HOUSTON – If even the guys who have just lost two straight games say they are having the time of their lives, then you’ve probably stumbled across something pretty special. The Golden State-Houston series that is lighting up these NBA playoffs fits that billing.
“It is fun,” Chris Paul said, as the battle between arguably the league’s two biggest heavyweights sits at 2-2 heading towards the next installment in Oakland on Wednesday night. “It is a dogfight. It is intense.”
From now until the end of the Western Conference semifinals, which has a strong chance of going seven games like last year’s conference finals battle between the same teams, the Warriors and Rockets will spend each day either travelling interstate or beating each other up on the hardwood.
Rockets guard Austin Rivers celebrates during Game 4 against the Warriors in Houston. (Photo: Troy Taormina, USA TODAY Sports)
The schedule is fast and frenetic and so too are the matchups; physical, emotionally-charged, attritional scraps that have seen each team defend home court. After four games, the Warriors have outscored the Rockets by just one point overall, with the biggest single game gap being Golden State’s six-point margin in Game 2.
The key figures are relishing the challenge too much to dwell on their fatigue or the heavy logistics, sensing they are part of a classic series.
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“Game 5 is going to be a great basketball game,” Kevin Durant said. “It has been back and forth. This is great basketball out there. As a player, being tied up in the series at 2-2 you kind of feel a little different but the way both teams are playing with such aggression and intensity you just want to be out there. Both teams are playing extremely hard.”
A quirk in the schedule saw three barren days between Games 2 and 3, but every other contest has been separated by just a single day. If it goes seven there would be just one days’ rest again before the victor goes on to meet Denver or Portland in the conference finals.
The ferocious nature of the match-up, propelled by Houston’s high-energy willingness to take the fight to the reigning NBA champions, has led to bumps and bruises aplenty.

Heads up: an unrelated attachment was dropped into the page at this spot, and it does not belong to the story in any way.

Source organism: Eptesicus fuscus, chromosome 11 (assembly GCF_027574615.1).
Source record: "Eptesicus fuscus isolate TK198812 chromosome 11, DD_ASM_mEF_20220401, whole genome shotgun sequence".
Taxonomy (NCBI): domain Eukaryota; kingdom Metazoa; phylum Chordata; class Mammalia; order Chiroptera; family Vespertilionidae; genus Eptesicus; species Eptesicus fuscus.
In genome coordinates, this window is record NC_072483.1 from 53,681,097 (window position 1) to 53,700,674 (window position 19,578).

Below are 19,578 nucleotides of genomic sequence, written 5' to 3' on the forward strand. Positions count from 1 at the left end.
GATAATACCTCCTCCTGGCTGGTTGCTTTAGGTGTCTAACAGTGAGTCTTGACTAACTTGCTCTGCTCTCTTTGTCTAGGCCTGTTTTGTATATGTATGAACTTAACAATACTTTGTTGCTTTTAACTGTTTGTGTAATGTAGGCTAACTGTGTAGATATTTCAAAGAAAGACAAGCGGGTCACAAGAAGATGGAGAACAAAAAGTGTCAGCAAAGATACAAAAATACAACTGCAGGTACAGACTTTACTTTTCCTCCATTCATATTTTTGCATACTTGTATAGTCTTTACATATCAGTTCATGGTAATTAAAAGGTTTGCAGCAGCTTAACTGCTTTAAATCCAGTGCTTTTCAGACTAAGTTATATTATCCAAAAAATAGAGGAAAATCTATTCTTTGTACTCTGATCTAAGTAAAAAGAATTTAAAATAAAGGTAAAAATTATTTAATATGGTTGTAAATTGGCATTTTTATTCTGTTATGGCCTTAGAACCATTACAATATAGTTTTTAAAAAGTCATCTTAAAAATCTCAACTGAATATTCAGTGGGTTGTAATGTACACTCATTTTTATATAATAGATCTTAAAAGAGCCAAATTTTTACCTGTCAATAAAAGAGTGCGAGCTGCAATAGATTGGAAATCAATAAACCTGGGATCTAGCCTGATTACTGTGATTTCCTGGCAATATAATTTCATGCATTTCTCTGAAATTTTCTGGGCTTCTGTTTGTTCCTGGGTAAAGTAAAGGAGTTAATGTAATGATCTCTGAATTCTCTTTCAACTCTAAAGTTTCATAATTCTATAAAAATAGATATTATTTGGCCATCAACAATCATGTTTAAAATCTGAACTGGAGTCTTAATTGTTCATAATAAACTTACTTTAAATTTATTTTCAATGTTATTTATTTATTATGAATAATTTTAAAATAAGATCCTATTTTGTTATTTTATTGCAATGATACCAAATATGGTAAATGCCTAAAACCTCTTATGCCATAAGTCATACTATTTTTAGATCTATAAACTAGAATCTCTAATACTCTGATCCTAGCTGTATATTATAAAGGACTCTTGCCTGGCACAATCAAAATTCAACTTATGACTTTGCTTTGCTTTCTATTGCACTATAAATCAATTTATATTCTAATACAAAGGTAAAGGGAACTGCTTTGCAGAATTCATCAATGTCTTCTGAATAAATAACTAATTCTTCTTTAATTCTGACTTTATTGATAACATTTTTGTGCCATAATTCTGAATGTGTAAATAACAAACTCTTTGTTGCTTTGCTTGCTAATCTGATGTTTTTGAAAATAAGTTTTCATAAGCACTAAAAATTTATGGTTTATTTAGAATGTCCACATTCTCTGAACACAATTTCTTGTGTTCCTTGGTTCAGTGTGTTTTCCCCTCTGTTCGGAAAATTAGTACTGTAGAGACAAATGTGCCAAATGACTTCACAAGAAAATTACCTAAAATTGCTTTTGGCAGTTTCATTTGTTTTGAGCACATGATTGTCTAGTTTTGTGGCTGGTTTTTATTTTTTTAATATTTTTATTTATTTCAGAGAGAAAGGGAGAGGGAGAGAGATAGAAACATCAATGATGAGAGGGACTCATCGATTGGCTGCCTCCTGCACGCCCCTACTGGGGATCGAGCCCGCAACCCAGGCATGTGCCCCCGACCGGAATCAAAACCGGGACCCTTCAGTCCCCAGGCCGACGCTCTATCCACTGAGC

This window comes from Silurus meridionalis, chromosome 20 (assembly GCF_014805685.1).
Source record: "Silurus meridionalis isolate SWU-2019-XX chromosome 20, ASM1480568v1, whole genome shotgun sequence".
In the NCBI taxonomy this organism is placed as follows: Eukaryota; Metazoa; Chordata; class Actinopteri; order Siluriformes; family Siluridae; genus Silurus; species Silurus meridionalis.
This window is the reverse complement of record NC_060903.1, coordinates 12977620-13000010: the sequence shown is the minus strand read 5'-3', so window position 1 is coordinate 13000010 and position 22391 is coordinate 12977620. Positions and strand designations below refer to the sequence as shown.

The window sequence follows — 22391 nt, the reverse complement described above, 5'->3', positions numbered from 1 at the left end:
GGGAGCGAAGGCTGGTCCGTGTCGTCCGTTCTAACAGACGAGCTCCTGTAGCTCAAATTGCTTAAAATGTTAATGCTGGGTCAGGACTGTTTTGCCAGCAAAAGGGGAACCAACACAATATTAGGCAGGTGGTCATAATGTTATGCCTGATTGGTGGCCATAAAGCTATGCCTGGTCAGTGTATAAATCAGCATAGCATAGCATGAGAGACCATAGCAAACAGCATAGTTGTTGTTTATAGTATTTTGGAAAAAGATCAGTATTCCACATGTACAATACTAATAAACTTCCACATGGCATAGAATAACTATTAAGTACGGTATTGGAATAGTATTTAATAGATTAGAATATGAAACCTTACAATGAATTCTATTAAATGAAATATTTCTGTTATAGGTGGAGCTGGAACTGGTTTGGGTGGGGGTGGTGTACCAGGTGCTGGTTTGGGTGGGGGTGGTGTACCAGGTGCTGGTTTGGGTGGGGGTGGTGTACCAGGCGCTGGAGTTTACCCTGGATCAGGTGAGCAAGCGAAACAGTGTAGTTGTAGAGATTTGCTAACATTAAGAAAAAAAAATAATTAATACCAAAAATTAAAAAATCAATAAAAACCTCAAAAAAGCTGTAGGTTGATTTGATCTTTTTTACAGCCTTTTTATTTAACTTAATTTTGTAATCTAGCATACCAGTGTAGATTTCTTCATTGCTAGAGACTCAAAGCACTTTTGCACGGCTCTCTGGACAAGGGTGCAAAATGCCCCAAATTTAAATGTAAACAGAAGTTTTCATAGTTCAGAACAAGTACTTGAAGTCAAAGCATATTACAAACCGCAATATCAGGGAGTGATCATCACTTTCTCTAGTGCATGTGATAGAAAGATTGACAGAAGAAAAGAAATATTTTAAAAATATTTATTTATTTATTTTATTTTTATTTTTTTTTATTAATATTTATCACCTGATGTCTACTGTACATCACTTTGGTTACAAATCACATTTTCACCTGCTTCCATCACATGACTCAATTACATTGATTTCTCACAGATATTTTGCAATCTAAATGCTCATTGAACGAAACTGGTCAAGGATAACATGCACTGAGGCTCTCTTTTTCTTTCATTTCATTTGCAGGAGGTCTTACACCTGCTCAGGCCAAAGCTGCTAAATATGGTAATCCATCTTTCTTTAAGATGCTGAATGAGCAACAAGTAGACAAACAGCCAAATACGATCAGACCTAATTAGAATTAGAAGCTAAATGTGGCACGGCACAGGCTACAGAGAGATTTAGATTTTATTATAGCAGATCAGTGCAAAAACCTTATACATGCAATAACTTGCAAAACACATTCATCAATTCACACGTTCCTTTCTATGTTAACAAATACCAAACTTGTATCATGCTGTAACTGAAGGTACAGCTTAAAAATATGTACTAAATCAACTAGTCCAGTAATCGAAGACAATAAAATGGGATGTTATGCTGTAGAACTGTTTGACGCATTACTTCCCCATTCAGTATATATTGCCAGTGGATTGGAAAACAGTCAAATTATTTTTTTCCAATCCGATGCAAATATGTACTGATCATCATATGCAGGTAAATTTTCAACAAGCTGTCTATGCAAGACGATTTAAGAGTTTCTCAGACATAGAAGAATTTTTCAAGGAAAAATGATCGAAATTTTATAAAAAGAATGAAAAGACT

“We got a lot of people with a lot of minutes in their legs,” Rockets coach Mike D’Antoni said. “Them, us. We will see who can fight through the fatigue.”
Houston feels rejuvenated by its revival, but must now get at least one road win to finish off the job.
“It is fun,” Paul, the Rockets guard, added. “It is a dogfight. It is intense. Every possession matters and I think it brings out the best in you. If you love to hoop you want that challenge to try to stop some of the best players to ever play.”
The Rockets have pushed Golden State harder than anyone and have had success in blunting their rivals’ myriad offensive weapons, with the exception of Durant, who has been in prolific form.
Tactical battles between D’Antoni and Steve Kerr are also part of the fun, in a series that often feels like it is the NBA Finals and might turn out to be more entertaining than the title showdown next month.
It is tough, difficult, rugged and taxing. But even for the Warriors, coming off back-to-back losses, there is a sense of exhilaration at being part of what is turning into another iconic series.
“I love this,” Kerr said. “I do. Are you kidding me? To be able to coach the greatest players in the world, to be part of this (series), it is amazing. So much fun.”
The showdown is already guaranteed to span six games, if the next two are split it will go all the way. The neutrals are rooting for that outcome and you sense that the players, in a weird kind of way, wouldn’t mind it too much either.
Follow USA TODAY Sports columnist Martin Rogers on Twitter @RogersJourno